With so much information, and so many contact channels to cover – from phone to social media – it’s essential all of this is collated in one single place.

This enables a joined-up picture of a customer across an organisation, but also means that agent and automated tools like chatbots can deliver a fast and smooth response to any enquiries, at every stage of the customer journey. Ultimately, this reduces customer effort, delivering an experience that will stand-out in their minds, and supports them coming back time and time again.

Being able to draw on a central customer record will be particularly important in customer care automation in a shared vehicle world. The prospect of being able to switch vehicles, at any time, increases the chance of drivers having questions about what they’re driving. Knowing what experience a driver has with similar cars, as well as previous questions they’ve asked customer support teams, will mean agents can offer relevant, personalised and helpful responses – first time and every time.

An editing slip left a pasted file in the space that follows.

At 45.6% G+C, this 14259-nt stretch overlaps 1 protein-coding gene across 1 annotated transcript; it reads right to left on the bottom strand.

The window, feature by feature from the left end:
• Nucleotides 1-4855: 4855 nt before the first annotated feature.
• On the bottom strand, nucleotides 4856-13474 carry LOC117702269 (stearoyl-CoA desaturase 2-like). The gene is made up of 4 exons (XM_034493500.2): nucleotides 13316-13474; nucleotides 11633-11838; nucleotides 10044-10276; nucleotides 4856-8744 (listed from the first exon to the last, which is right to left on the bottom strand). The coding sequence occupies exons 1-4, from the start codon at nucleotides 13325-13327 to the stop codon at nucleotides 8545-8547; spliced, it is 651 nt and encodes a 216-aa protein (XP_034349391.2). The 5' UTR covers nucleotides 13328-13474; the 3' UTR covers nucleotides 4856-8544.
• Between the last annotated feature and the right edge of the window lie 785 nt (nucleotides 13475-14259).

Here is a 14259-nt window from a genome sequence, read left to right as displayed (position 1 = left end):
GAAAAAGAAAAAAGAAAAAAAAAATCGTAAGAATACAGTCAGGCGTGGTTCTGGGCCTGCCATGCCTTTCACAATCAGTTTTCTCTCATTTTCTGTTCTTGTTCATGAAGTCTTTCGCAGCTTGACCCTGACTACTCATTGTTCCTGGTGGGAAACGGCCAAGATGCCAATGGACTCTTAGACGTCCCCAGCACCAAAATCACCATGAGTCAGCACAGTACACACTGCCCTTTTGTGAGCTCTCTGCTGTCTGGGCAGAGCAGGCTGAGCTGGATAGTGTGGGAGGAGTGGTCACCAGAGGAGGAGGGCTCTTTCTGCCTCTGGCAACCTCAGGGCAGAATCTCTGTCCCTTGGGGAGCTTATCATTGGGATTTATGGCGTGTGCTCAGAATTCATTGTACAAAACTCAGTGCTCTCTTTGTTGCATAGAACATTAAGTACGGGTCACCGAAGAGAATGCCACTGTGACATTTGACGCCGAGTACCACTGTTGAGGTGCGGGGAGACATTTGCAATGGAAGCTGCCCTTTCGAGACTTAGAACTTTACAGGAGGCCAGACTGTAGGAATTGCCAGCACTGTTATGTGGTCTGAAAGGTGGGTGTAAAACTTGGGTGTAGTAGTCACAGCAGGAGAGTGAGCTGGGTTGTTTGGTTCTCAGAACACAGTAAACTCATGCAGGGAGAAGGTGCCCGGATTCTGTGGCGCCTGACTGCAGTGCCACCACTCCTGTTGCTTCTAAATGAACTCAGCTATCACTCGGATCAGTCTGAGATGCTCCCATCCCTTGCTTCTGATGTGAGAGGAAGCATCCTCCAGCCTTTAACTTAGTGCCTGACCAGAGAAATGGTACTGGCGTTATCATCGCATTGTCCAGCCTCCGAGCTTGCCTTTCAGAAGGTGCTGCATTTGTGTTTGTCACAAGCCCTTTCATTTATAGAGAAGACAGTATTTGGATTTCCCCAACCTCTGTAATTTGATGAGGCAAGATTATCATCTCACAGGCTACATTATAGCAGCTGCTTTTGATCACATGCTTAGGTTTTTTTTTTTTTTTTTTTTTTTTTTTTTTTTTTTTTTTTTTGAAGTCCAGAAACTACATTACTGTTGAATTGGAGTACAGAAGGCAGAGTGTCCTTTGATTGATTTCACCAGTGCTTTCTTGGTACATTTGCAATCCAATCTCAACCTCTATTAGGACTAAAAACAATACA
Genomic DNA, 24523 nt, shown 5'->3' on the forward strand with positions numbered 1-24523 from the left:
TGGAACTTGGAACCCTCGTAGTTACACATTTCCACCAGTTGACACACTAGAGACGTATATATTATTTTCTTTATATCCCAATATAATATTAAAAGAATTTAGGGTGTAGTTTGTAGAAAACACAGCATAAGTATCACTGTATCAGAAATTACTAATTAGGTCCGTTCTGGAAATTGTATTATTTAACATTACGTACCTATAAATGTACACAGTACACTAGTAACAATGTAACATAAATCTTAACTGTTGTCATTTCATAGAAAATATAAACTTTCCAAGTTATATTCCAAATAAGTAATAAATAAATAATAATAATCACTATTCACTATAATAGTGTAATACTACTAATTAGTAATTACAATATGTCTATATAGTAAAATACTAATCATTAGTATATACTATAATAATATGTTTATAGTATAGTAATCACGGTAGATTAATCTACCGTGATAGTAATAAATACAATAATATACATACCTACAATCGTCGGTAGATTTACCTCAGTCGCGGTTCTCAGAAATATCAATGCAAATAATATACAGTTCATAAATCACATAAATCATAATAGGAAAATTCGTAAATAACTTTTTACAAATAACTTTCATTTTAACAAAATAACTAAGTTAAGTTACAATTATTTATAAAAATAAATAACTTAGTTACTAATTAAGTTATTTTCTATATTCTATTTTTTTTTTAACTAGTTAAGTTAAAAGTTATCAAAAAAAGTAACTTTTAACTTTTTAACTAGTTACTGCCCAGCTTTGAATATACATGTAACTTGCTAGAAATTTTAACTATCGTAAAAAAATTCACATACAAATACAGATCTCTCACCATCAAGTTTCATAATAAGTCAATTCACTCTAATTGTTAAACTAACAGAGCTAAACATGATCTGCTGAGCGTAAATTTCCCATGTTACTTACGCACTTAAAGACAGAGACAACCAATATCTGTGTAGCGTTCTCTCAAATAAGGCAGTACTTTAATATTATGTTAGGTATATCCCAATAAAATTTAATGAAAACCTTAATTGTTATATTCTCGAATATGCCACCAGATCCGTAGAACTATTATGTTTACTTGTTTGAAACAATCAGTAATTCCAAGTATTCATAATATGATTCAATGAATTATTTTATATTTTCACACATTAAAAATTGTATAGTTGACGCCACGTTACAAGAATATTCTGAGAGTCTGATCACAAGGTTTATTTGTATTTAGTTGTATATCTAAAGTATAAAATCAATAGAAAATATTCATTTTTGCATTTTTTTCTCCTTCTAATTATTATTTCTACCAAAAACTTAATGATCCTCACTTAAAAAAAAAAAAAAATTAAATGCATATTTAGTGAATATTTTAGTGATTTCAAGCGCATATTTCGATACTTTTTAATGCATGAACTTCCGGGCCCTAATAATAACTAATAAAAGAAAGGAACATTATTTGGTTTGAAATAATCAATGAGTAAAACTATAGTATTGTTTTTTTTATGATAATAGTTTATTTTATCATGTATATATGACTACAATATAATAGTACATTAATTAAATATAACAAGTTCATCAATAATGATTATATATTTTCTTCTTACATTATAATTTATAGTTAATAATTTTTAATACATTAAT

The road ahead

The shift from possession to shared concepts is likely to only gather pace. Brands across the automotive ecosystem must ensure they’re not asleep at the wheel, and adapt customer care experience offering to keep up.

To learn more about how our experts can help you deliver CX that keep your customers on board, contact us today by emailing: